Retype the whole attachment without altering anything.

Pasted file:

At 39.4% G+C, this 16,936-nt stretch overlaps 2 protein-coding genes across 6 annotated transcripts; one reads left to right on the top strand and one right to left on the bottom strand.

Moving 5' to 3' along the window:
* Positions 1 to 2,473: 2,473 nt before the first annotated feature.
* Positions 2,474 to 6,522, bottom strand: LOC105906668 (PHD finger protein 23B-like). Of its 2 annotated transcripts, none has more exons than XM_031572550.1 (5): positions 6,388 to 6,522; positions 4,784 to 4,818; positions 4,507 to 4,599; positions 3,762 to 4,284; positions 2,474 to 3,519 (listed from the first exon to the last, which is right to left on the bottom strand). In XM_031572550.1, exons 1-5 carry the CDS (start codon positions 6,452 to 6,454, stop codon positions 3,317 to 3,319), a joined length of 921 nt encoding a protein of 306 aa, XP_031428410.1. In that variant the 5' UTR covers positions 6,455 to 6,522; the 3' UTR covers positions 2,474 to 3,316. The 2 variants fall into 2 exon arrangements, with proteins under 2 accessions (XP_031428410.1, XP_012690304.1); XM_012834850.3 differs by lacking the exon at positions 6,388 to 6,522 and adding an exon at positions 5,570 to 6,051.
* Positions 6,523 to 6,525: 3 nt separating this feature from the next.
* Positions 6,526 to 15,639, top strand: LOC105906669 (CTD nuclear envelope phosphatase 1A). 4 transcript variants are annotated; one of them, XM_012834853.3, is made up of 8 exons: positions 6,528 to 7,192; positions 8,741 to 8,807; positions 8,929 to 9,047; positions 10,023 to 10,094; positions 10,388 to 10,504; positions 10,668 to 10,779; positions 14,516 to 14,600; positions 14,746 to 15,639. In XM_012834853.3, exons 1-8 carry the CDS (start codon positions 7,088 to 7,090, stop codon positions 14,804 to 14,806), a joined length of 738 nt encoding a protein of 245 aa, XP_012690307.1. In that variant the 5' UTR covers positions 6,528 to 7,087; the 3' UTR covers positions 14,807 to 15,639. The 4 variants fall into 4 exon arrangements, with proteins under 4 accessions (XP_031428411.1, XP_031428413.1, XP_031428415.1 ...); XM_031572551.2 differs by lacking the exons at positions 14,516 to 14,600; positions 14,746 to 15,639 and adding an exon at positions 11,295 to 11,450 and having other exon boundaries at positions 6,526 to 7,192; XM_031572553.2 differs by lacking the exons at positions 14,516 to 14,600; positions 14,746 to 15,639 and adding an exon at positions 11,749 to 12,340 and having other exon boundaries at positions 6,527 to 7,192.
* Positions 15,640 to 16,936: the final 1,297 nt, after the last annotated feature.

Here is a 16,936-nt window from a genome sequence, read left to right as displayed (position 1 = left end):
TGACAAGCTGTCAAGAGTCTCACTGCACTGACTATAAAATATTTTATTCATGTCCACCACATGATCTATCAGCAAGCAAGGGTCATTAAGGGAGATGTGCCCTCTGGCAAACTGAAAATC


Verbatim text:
At 39.4% G+C, this 16,936-nt stretch overlaps 2 protein-coding genes across 6 annotated transcripts; one reads left to right on the top strand and one right to left on the bottom strand.

Moving 5' to 3' along the window:
* Positions 1 to 2,473: 2,473 nt before the first annotated feature.
* Positions 2,474 to 6,522, bottom strand: LOC105906668 (PHD finger protein 23B-like). Of its 2 annotated transcripts, none has more exons than XM_031572550.1 (5): positions 6,388 to 6,522; positions 4,784 to 4,818; positions 4,507 to 4,599; positions 3,762 to 4,284; positions 2,474 to 3,519 (listed from the first exon to the last, which is right to left on the bottom strand). In XM_031572550.1, exons 1-5 carry the CDS (start codon positions 6,452 to 6,454, stop codon positions 3,317 to 3,319), a joined length of 921 nt encoding a protein of 306 aa, XP_031428410.1. In that variant the 5' UTR covers positions 6,455 to 6,522; the 3' UTR covers positions 2,474 to 3,316. The 2 variants fall into 2 exon arrangements, with proteins under 2 accessions (XP_031428410.1, XP_012690304.1); XM_012834850.3 differs by lacking the exon at positions 6,388 to 6,522 and adding an exon at positions 5,570 to 6,051.
* Positions 6,523 to 6,525: 3 nt separating this feature from the next.
* Positions 6,526 to 15,639, top strand: LOC105906669 (CTD nuclear envelope phosphatase 1A). 4 transcript variants are annotated; one of them, XM_012834853.3, is made up of 8 exons: positions 6,528 to 7,192; positions 8,741 to 8,807; positions 8,929 to 9,047; positions 10,023 to 10,094; positions 10,388 to 10,504; positions 10,668 to 10,779; positions 14,516 to 14,600; positions 14,746 to 15,639. In XM_012834853.3, exons 1-8 carry the CDS (start codon positions 7,088 to 7,090, stop codon positions 14,804 to 14,806), a joined length of 738 nt encoding a protein of 245 aa, XP_012690307.1. In that variant the 5' UTR covers positions 6,528 to 7,087; the 3' UTR covers positions 14,807 to 15,639. The 4 variants fall into 4 exon arrangements, with proteins under 4 accessions (XP_031428411.1, XP_031428413.1, XP_031428415.1 ...); XM_031572551.2 differs by lacking the exons at positions 14,516 to 14,600; positions 14,746 to 15,639 and adding an exon at positions 11,295 to 11,450 and having other exon boundaries at positions 6,526 to 7,192; XM_031572553.2 differs by lacking the exons at positions 14,516 to 14,600; positions 14,746 to 15,639 and adding an exon at positions 11,749 to 12,340 and having other exon boundaries at positions 6,527 to 7,192.
* Positions 15,640 to 16,936: the final 1,297 nt, after the last annotated feature.

Here is a 16,936-nt window from a genome sequence, read left to right as displayed (position 1 = left end):
TGACAAGCTGTCAAGAGTCTCACTGCACTGACTATAAAATATTTTATTCATGTCCACCACATGATCTATCAGCAAGCAAGGGTCATTAAGGGAGATGTGCCCTCTGGCAAACTGAAAATC